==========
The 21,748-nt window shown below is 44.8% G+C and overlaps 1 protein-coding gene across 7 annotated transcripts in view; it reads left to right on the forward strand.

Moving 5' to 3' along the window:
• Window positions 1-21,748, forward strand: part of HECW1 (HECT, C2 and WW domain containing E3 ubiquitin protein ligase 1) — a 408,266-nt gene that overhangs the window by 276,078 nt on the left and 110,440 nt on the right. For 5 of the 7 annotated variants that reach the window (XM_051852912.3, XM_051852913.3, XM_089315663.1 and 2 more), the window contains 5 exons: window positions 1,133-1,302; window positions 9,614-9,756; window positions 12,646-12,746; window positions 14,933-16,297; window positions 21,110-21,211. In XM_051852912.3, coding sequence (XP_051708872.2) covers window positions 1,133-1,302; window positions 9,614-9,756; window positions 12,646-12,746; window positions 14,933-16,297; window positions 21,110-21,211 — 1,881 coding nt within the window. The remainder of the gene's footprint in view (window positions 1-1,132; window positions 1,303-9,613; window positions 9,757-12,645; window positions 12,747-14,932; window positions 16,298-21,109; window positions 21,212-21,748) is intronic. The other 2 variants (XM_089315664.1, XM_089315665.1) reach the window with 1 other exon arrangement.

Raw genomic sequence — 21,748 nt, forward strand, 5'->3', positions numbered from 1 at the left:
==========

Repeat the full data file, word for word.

The 21,748-nt window shown below is 44.8% G+C and overlaps 1 protein-coding gene across 7 annotated transcripts in view; it reads left to right on the forward strand.

Moving 5' to 3' along the window:
• Window positions 1-21,748, forward strand: part of HECW1 (HECT, C2 and WW domain containing E3 ubiquitin protein ligase 1) — a 408,266-nt gene that overhangs the window by 276,078 nt on the left and 110,440 nt on the right. For 5 of the 7 annotated variants that reach the window (XM_051852912.3, XM_051852913.3, XM_089315663.1 and 2 more), the window contains 5 exons: window positions 1,133-1,302; window positions 9,614-9,756; window positions 12,646-12,746; window positions 14,933-16,297; window positions 21,110-21,211. In XM_051852912.3, coding sequence (XP_051708872.2) covers window positions 1,133-1,302; window positions 9,614-9,756; window positions 12,646-12,746; window positions 14,933-16,297; window positions 21,110-21,211 — 1,881 coding nt within the window. The remainder of the gene's footprint in view (window positions 1-1,132; window positions 1,303-9,613; window positions 9,757-12,645; window positions 12,747-14,932; window positions 16,298-21,109; window positions 21,212-21,748) is intronic. The other 2 variants (XM_089315664.1, XM_089315665.1) reach the window with 1 other exon arrangement.

Raw genomic sequence — 21,748 nt, forward strand, 5'->3', positions numbered from 1 at the left: